In the excess of his joy he embraced me as if I had given him the money; and when we parted he promised to give me some good news of his sister at our next meeting.

I had to go to supper with Therese, Greppi, and my son, but having some spare time before me I went to the opera-house. The third act was going on, and I accordingly visited the cardroom, and there lost two hundred sequins at a single deal. I left the room almost as if I was flying from an enemy. Canano shook me by the hand, and told me he expected me and the marquis to dinner every day, and I promised we would come at the earliest opportunity.

I went to Therese's, and found Greppi there before me. Therese and Don Cesarino, whom I covered with kisses, came in a quarter of an hour afterwards. The banker stared at him in speechless wonder. He could not make out whether he was my son or my brother. Seeing his amazement, Therese told him Cesarino was her brother. This stupefied the worthy man still more. At last he asked me if I had known Therese's mother pretty well, and on my answering in the affirmative he seemed more at ease.

The meal was excellent, but all my attention went to my son. He had all the advantages of a good disposition and an excellent education. He had grown a great deal since I had seen him at Florence, and his mental powers had developed proportionately. His presence made the party grave, but sweet. The innocence of youth throws around it an ineffable charm; it demands respect and restraint. An hour after midnight we left Therese, and I went to bed, well pleased with my day's work, for the loss of two hundred sequins did not trouble me much.

When I got up I received a note from Irene, begging me to call on her. Her father had given her permission to go to the next ball with me, and she had a domino, but she wanted to speak to me. I wrote and told her I would see her in the course of the day. I had written to tell the Marquis Triulzi that I was going to dine with Canano, and he replied that he would be there.

We found this skilled gamester in a fine house, richly furnished, and shewing traces on every side of the wealth and taste of its owner. Canano introduced me to two handsome women, one of whom was his mistress, and to five or six marquises; for at Milan no noble who is not a marquis is thought anything of, just as in the same way they are all counts at Vicenza. The dinner was magnificent and the conversation highly intellectual. In a mirthful moment Canano said he had known me for seventeen years, his acquaintance dating from the time I had juggled a professional gamester, calling himself Count Celi, out of a pretty ballet-girl whom I had taken to Mantua. I confessed the deed and amused the company by the story of what had happened at Mantua with Oreilan, and how I had found Count Celi at Cesena metamorphosed into Count Alfani. Somebody mentioned the ball which was to be held the next day, and when I said I was not going they laughed.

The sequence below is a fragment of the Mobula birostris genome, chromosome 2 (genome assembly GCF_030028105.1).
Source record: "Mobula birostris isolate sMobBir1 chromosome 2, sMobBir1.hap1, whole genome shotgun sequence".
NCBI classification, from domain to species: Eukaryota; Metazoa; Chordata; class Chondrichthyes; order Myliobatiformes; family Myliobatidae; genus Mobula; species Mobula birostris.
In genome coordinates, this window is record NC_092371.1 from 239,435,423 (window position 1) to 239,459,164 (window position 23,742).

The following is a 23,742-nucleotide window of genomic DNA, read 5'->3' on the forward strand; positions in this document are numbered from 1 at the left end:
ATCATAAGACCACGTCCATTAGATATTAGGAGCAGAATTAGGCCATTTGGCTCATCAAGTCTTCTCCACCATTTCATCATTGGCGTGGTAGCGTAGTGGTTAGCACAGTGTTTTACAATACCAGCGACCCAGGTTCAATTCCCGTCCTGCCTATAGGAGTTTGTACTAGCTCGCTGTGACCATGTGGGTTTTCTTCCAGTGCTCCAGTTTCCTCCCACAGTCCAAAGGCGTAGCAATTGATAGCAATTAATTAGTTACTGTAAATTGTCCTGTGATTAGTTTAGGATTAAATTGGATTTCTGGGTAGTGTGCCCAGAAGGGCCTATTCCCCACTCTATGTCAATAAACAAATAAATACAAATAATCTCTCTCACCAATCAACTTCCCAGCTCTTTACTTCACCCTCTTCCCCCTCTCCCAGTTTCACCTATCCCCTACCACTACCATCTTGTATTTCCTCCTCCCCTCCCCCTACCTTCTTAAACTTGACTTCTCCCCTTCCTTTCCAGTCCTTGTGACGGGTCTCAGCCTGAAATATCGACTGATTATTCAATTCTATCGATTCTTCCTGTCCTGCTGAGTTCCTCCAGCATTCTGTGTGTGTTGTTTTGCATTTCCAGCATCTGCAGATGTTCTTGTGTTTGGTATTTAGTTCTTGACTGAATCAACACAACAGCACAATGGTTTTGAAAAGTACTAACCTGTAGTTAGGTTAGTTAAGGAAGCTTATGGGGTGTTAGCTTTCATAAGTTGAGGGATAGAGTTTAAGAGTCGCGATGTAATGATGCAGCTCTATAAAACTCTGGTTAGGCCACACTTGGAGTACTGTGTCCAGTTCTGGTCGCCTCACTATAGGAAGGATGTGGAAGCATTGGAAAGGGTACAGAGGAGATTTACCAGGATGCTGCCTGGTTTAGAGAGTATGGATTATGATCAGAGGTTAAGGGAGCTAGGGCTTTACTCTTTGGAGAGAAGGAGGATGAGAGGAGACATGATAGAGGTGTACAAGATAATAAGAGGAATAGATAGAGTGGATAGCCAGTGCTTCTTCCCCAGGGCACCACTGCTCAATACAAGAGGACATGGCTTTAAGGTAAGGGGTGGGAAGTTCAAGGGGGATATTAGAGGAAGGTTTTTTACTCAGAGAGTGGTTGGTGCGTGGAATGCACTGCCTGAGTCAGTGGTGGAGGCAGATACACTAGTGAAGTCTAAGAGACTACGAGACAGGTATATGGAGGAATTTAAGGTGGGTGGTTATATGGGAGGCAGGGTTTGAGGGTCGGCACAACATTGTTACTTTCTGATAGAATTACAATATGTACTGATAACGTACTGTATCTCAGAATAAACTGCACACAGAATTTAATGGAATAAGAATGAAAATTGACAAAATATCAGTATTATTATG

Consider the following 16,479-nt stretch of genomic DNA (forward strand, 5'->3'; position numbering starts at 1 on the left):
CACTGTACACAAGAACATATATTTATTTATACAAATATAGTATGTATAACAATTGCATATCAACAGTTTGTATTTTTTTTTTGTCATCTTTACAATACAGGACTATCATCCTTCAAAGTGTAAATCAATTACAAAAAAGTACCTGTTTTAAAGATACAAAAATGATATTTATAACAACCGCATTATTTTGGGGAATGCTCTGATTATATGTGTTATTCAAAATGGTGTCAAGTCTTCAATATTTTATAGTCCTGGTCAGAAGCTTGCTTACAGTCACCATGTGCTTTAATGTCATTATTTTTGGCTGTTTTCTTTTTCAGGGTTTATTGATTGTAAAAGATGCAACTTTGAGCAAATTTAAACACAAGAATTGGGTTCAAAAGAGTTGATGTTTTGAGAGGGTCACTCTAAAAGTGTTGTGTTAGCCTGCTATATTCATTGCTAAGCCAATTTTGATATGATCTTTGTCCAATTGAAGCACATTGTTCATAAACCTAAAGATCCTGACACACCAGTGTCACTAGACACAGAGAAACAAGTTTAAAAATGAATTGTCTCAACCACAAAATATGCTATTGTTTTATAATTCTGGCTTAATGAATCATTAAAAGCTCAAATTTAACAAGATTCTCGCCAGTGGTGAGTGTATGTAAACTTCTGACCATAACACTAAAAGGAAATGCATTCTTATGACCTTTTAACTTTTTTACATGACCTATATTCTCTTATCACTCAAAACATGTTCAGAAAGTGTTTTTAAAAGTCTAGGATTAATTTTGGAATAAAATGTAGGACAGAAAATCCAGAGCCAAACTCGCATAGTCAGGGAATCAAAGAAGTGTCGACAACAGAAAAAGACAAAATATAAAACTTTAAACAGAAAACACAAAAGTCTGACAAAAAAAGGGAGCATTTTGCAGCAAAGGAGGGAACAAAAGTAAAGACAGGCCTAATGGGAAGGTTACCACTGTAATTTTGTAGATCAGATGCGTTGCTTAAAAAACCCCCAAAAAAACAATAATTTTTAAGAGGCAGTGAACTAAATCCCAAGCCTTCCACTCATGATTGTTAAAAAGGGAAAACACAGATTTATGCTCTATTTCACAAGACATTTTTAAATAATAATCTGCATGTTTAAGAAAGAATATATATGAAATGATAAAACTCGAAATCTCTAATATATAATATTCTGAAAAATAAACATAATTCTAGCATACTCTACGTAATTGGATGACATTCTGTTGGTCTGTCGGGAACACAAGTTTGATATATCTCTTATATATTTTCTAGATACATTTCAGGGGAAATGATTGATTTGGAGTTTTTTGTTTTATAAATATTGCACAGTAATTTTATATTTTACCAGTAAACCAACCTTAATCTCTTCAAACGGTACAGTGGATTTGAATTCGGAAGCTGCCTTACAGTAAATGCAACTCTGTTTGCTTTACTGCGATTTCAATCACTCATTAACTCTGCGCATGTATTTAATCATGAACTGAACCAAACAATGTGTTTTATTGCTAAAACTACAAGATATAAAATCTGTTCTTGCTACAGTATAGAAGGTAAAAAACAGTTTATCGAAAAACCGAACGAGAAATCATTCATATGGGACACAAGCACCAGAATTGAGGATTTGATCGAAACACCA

"I bet I know you," said Canano, "if you come to the bank."

"I am not going to play any more," said I.

"All the better for me," answered Canano; "for though your punting is unlucky, you don't leave off till you have won my money. But that's only my joke; try again, and I protest I would see you win half my fortune gladly."

Count Canano had a ring on his finger with a stone not unlike one of mine; it had cost him two thousand sequins, while mine was worth three thousand. He proposed that we should stake them against each other after having them unmounted and valued.

"When?" said I.

"Before going to the opera."

"Very good; but on two turns of the cards, and a deal to each."

"No, I never punt."

"Then we must equalise the game."

"How do you mean?"

"By leaving doubles and the last two cards out of account."

"Then you would have the advantage."

"If you can prove that I will pay you a hundred sequins. Indeed, I would bet anything you like that the game would still be to the advantage of the banker."

"Can you prove it?"

"Yes; and I will name the Marquis Triulzi as judge."

I was asked to prove my point without any question of a bet.

Memoirs of Casanova Volume 4e Milan Page 22

Memoirs of Jacques Casanova

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